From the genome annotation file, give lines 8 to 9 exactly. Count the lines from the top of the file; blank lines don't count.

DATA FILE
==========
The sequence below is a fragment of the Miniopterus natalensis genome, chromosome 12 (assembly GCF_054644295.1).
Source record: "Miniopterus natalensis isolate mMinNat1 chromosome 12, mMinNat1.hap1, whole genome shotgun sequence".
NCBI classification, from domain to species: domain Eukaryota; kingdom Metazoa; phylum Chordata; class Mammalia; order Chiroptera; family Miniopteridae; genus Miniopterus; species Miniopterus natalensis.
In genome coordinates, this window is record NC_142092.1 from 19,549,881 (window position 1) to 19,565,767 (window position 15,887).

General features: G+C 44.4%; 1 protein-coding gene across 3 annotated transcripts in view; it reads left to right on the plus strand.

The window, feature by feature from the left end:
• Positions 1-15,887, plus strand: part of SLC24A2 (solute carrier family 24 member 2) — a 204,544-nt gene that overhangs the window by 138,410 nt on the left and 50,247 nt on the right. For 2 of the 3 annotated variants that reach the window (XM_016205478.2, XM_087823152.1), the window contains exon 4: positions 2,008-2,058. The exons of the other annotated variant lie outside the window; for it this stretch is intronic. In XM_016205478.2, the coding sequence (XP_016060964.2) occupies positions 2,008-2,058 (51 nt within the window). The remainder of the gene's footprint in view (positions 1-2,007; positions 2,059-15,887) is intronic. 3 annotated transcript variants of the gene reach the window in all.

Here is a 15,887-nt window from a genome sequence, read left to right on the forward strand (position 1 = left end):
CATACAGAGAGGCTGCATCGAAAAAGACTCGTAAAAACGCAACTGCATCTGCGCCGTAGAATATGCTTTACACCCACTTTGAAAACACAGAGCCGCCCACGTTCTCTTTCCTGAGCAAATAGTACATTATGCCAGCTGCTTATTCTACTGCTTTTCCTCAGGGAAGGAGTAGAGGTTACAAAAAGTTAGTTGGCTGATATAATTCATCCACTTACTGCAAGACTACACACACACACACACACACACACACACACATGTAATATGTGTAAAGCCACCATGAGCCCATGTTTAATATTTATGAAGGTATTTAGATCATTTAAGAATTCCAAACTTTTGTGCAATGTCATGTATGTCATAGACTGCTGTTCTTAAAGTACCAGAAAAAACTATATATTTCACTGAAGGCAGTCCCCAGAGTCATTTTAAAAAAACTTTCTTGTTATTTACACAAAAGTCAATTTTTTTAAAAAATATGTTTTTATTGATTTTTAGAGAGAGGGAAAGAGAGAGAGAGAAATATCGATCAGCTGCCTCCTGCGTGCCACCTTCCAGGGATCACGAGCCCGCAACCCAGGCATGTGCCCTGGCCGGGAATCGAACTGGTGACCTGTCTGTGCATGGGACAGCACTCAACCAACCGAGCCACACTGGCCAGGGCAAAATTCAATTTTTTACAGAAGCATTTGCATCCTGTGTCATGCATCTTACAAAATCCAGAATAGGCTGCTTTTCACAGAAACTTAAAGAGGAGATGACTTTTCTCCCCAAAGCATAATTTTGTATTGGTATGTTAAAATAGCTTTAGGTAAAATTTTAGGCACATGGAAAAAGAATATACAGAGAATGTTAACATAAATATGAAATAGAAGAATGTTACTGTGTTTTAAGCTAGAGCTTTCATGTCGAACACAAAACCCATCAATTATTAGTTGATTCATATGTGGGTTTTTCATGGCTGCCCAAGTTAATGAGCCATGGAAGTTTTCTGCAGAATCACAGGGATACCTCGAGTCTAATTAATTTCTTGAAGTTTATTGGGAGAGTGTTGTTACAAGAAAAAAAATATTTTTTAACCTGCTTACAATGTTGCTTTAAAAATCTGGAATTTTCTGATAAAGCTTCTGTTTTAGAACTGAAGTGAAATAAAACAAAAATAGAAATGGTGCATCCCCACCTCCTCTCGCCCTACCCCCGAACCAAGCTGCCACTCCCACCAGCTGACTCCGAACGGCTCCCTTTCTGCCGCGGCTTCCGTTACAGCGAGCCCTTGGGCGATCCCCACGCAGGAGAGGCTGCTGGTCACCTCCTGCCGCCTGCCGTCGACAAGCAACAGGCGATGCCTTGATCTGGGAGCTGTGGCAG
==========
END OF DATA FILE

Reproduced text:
Here is a 15,887-nt window from a genome sequence, read left to right on the forward strand (position 1 = left end):
CATACAGAGAGGCTGCATCGAAAAAGACTCGTAAAAACGCAACTGCATCTGCGCCGTAGAATATGCTTTACACCCACTTTGAAAACACAGAGCCGCCCACGTTCTCTTTCCTGAGCAAATAGTACATTATGCCAGCTGCTTATTCTACTGCTTTTCCTCAGGGAAGGAGTAGAGGTTACAAAAAGTTAGTTGGCTGATATAATTCATCCACTTACTGCAAGACTACACACACACACACACACACACACACACACATGTAATATGTGTAAAGCCACCATGAGCCCATGTTTAATATTTATGAAGGTATTTAGATCATTTAAGAATTCCAAACTTTTGTGCAATGTCATGTATGTCATAGACTGCTGTTCTTAAAGTACCAGAAAAAACTATATATTTCACTGAAGGCAGTCCCCAGAGTCATTTTAAAAAAACTTTCTTGTTATTTACACAAAAGTCAATTTTTTTAAAAAATATGTTTTTATTGATTTTTAGAGAGAGGGAAAGAGAGAGAGAGAAATATCGATCAGCTGCCTCCTGCGTGCCACCTTCCAGGGATCACGAGCCCGCAACCCAGGCATGTGCCCTGGCCGGGAATCGAACTGGTGACCTGTCTGTGCATGGGACAGCACTCAACCAACCGAGCCACACTGGCCAGGGCAAAATTCAATTTTTTACAGAAGCATTTGCATCCTGTGTCATGCATCTTACAAAATCCAGAATAGGCTGCTTTTCACAGAAACTTAAAGAGGAGATGACTTTTCTCCCCAAAGCATAATTTTGTATTGGTATGTTAAAATAGCTTTAGGTAAAATTTTAGGCACATGGAAAAAGAATATACAGAGAATGTTAACATAAATATGAAATAGAAGAATGTTACTGTGTTTTAAGCTAGAGCTTTCATGTCGAACACAAAACCCATCAATTATTAGTTGATTCATATGTGGGTTTTTCATGGCTGCCCAAGTTAATGAGCCATGGAAGTTTTCTGCAGAATCACAGGGATACCTCGAGTCTAATTAATTTCTTGAAGTTTATTGGGAGAGTGTTGTTACAAGAAAAAAAATATTTTTTAACCTGCTTACAATGTTGCTTTAAAAATCTGGAATTTTCTGATAAAGCTTCTGTTTTAGAACTGAAGTGAAATAAAACAAAAATAGAAATGGTGCATCCCCACCTCCTCTCGCCCTACCCCCGAACCAAGCTGCCACTCCCACCAGCTGACTCCGAACGGCTCCCTTTCTGCCGCGGCTTCCGTTACAGCGAGCCCTTGGGCGATCCCCACGCAGGAGAGGCTGCTGGTCACCTCCTGCCGCCTGCCGTCGACAAGCAACAGGCGATGCCTTGATCTGGGAGCTGTGGCAG